The Relationship Between Pornography, Trafficking, and the Sexual Abuse of Children

Categories: Misc

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As part of our Two Minutes for Prevention series, Stewards of Children® author Paula Sellars provides additional insights and experience about the topic covered in the video below.

I’ve been working in the field of child sexual abuse recovery and prevention for about 28 years. For reasons I don’t entirely understand, the subject of child pornography and commercial sexual exploitation of children grinds my gears like no other dimension of the work. So it is particularly challenging for me to write this post. It challenges my decorum, my professional etiquette. Mostly, I just want to punch something.

So let me get it out of my system this way.

How does a person, usually a man, arrive at a place where he is willing to buy sex from a child he has never met before and who he knows full well would rather be almost anywhere else in the world, and who probably ended up there through sexual abuse, poverty, a complete absence of family and social supports, and a heavy dose of desperation? How does he get to the point where he will buy sex for his own gratification from a child in that situation?

One of the biggest factors? Pornography.

Pornography is the industrialization of sex. Adult pornography is a legal industry. In the U.S. pornography is a $13 billion dollar industry. Worldwide is about a $97 billion dollar industry.

Pornography is marketing for sex trafficking of women and children. Pimps use pornography, especially online, to sell trafficking victims to Johns.

Let me pause here to say that “trafficking” is dare-I-say ‘sexy’ shorthand for commercial sexual exploitation. As the full phrase spells out, commercial sexual exploitation means that someone is being forced, coerced or manipulated (exploited) to give sex for money, or something else of value. In the case of a child victim the proper term is ‘commercial sexual exploitation of children’, or CSEC.  So when you hear “child sex trafficking” think of it as a child having to perform sexually for someone who is able to pay for it. And know that the child is not receiving that money either. But that’s for another day.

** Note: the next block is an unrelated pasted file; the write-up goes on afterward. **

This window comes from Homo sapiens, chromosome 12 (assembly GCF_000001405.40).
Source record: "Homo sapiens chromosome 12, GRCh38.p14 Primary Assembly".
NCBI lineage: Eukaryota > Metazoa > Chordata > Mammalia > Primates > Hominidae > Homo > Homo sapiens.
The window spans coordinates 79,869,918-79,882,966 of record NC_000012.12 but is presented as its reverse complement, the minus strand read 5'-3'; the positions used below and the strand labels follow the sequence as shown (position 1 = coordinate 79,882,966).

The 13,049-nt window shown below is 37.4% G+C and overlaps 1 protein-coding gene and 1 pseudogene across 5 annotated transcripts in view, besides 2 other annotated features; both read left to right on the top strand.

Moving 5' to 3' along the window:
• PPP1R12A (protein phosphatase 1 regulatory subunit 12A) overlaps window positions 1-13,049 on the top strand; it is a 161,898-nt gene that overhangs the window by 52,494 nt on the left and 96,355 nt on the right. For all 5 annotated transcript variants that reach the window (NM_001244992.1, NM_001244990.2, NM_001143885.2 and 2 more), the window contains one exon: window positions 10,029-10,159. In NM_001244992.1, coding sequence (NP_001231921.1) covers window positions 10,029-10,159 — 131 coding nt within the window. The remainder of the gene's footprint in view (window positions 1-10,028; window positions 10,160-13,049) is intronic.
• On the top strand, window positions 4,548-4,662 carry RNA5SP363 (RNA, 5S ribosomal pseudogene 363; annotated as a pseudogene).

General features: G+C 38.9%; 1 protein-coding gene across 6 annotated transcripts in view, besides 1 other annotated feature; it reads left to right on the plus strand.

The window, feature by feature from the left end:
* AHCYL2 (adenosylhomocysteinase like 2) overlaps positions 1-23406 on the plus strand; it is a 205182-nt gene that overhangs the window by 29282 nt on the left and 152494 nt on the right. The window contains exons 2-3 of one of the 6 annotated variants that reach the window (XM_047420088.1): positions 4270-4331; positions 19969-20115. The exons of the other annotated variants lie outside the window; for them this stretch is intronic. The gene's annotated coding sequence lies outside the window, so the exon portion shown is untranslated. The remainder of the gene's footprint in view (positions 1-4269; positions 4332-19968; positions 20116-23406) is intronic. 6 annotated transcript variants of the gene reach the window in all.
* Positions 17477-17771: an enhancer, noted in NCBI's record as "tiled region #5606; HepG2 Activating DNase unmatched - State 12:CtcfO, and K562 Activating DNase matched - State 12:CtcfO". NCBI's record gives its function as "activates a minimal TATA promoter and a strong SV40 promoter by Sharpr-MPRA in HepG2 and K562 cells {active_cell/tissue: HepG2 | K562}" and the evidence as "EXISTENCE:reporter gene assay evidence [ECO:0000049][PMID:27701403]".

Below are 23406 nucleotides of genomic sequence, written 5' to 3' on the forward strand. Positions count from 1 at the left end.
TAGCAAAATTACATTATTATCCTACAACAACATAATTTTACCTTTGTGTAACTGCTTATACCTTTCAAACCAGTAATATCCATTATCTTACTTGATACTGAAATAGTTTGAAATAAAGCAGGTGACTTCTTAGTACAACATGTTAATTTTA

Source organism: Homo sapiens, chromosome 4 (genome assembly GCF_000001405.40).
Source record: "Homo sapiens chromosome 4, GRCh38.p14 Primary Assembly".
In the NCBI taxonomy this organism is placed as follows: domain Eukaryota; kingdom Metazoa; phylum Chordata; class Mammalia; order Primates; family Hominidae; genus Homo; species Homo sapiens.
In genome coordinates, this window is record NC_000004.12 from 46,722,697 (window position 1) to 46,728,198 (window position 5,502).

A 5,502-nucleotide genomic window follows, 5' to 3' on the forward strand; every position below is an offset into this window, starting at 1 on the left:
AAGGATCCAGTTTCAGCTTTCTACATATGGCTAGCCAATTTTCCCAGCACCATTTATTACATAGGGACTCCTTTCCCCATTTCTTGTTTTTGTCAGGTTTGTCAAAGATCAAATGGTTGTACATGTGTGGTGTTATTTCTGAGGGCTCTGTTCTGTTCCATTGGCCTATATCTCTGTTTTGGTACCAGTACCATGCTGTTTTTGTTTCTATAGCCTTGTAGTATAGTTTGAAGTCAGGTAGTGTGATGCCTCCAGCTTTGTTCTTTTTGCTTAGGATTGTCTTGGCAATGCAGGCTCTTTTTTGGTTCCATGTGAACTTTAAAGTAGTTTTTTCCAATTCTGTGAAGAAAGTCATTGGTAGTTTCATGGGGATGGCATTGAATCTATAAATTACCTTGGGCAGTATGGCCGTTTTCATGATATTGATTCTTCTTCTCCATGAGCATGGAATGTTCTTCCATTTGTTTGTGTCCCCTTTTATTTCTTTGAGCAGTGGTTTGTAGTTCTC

Moving on… Like any commercial enterprise, commercial sexual exploitation is a matter of supply, distribution and demand. The supply is the victim. The distribution is the trafficker or the online material. The demand is the “John”, the purchaser of the sex act.

Pornography plays at least two important roles in this industry.  First, it’s marketing as we’ve already established. But second, it is a commodity unto itself. The recorded sex act can be sold over and over again.

The two biggest trends on the demand side in the pornography industry today are for younger victims and more violent sexual behavior. Put this together with pornography being addictive and progressive in nature and what you have is an increasing demand for child victims.

Child pornography in particular is documented child sexual abuse.  If you’re new to the subject, you have to slow down a moment and think that through. If a child is present in pornographic material (whether a photo, video, sound recording etc.) that child was being sexually abused in order to make that material. That’s why in some professional circles child pornography is more correctly called “child sexual abuse images.” The pornographic material is documented images of child sexual abuse. For this reason child pornography is illegal.

[And forgive me – here comes the loss of decorum that I was talking about earlier.  How lucrative that you can coerce or force a child to have sex, record it, and then sell it over and over again to people who will then also potentially abuse that child for money! Isn’t that just fabulous?  But I digress…]

The most common forms of commercial sexual exploitation of children (CSEC) are sex trafficking, child sex tourism and child pornography. (Women’s Support Project, 2014).

One count estimates 200,000 children are victims of sex trafficking annually in the U.S. On average, children first fall victim to commercial sexual exploitation between the ages of 12 and 14. That in itself is shocking. Twelve years old. Seventy-five percent of child pornography victims are living at home when they are photographed or videotaped. Parents are often responsible. And here’s a really big one. 70-90% of children who fall victim to CSEC were first sexually abused in non-commercial situations. Meaning, child sexual abuse predisposes children to being victims of CSEC.

Understanding that child sexual abuse predisposes a child to being trafficked in not a huge leap when you think about it. One professional who works with children who have been rescued from sex trafficking put it this way: